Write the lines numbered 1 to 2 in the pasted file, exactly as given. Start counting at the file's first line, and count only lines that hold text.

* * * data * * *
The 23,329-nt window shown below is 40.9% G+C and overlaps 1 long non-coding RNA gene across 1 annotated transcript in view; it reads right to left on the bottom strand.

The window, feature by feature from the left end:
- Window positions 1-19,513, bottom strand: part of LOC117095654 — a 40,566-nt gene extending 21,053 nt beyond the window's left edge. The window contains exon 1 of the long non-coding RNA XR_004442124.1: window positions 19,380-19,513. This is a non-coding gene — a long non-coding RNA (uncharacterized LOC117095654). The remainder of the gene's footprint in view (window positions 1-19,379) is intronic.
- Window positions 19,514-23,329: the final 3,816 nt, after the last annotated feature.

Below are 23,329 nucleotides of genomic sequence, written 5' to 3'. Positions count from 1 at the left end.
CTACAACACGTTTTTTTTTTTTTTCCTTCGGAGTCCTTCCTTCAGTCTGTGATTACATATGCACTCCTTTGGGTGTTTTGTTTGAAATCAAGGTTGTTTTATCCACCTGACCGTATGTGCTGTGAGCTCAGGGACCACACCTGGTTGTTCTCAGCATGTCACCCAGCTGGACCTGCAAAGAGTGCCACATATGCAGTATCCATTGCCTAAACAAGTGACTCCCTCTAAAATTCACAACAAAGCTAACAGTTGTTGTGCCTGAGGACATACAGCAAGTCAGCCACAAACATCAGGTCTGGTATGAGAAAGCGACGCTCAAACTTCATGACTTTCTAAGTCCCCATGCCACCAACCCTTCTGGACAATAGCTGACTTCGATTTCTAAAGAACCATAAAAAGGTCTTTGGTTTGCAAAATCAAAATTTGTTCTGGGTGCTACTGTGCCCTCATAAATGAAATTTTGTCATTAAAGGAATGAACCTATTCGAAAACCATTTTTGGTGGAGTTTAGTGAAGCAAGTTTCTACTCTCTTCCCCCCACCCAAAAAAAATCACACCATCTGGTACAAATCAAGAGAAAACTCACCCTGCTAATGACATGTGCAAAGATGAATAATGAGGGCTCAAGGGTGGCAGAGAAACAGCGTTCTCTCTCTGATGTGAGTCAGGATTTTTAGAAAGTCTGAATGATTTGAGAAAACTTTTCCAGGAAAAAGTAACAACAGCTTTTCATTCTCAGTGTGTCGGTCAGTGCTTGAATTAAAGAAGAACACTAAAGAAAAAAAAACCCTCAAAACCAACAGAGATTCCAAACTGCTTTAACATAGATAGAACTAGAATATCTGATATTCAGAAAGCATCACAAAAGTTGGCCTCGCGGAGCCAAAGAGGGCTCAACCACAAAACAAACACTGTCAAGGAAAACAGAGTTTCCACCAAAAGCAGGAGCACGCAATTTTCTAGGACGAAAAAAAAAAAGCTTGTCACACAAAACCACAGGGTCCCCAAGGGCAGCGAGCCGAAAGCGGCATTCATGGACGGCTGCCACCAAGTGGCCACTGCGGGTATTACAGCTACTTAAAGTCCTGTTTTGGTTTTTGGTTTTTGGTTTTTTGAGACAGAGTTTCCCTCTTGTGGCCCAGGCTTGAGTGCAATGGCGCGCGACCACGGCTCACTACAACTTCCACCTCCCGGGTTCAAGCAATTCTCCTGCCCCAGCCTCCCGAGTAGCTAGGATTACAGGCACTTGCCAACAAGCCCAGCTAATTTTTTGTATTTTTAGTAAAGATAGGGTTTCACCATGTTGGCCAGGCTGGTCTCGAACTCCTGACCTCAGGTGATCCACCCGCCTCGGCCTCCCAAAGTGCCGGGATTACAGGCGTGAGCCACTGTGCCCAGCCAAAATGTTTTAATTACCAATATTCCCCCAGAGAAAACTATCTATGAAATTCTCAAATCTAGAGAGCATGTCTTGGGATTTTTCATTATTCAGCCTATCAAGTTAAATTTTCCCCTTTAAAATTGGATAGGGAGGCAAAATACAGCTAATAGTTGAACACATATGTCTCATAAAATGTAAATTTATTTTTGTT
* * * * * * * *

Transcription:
The 23,329-nt window shown below is 40.9% G+C and overlaps 1 long non-coding RNA gene across 1 annotated transcript in view; it reads right to left on the bottom strand.

The window, feature by feature from the left end: